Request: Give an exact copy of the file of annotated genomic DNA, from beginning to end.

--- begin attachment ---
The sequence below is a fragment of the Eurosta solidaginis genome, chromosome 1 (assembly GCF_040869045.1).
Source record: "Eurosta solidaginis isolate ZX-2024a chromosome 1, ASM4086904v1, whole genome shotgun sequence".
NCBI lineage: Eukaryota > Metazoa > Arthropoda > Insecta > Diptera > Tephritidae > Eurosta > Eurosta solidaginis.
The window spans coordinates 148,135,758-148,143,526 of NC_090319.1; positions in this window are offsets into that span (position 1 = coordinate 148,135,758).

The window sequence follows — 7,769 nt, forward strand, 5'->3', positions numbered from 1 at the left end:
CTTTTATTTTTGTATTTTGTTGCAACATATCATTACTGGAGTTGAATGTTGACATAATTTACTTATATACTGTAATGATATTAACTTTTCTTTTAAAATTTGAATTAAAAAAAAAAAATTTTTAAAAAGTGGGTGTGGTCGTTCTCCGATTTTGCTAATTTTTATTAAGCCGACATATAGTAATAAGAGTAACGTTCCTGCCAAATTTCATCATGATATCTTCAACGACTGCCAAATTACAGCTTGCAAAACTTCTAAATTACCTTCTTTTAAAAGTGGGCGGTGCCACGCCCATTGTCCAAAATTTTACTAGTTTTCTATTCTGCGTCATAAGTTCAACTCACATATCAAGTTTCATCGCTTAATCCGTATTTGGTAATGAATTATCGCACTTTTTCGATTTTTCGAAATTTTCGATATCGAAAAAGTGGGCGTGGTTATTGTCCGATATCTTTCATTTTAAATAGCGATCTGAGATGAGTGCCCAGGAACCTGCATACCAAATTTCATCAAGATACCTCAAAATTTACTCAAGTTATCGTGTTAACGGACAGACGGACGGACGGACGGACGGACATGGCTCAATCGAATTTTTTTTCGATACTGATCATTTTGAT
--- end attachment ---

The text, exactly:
The sequence below is a fragment of the Eurosta solidaginis genome, chromosome 1 (assembly GCF_040869045.1).
Source record: "Eurosta solidaginis isolate ZX-2024a chromosome 1, ASM4086904v1, whole genome shotgun sequence".
NCBI lineage: Eukaryota > Metazoa > Arthropoda > Insecta > Diptera > Tephritidae > Eurosta > Eurosta solidaginis.
The window spans coordinates 148,135,758-148,143,526 of NC_090319.1; positions in this window are offsets into that span (position 1 = coordinate 148,135,758).

The window sequence follows — 7,769 nt, forward strand, 5'->3', positions numbered from 1 at the left end:
CTTTTATTTTTGTATTTTGTTGCAACATATCATTACTGGAGTTGAATGTTGACATAATTTACTTATATACTGTAATGATATTAACTTTTCTTTTAAAATTTGAATTAAAAAAAAAAAATTTTTAAAAAGTGGGTGTGGTCGTTCTCCGATTTTGCTAATTTTTATTAAGCCGACATATAGTAATAAGAGTAACGTTCCTGCCAAATTTCATCATGATATCTTCAACGACTGCCAAATTACAGCTTGCAAAACTTCTAAATTACCTTCTTTTAAAAGTGGGCGGTGCCACGCCCATTGTCCAAAATTTTACTAGTTTTCTATTCTGCGTCATAAGTTCAACTCACATATCAAGTTTCATCGCTTAATCCGTATTTGGTAATGAATTATCGCACTTTTTCGATTTTTCGAAATTTTCGATATCGAAAAAGTGGGCGTGGTTATTGTCCGATATCTTTCATTTTAAATAGCGATCTGAGATGAGTGCCCAGGAACCTGCATACCAAATTTCATCAAGATACCTCAAAATTTACTCAAGTTATCGTGTTAACGGACAGACGGACGGACGGACGGACGGACATGGCTCAATCGAATTTTTTTTCGATACTGATCATTTTGAT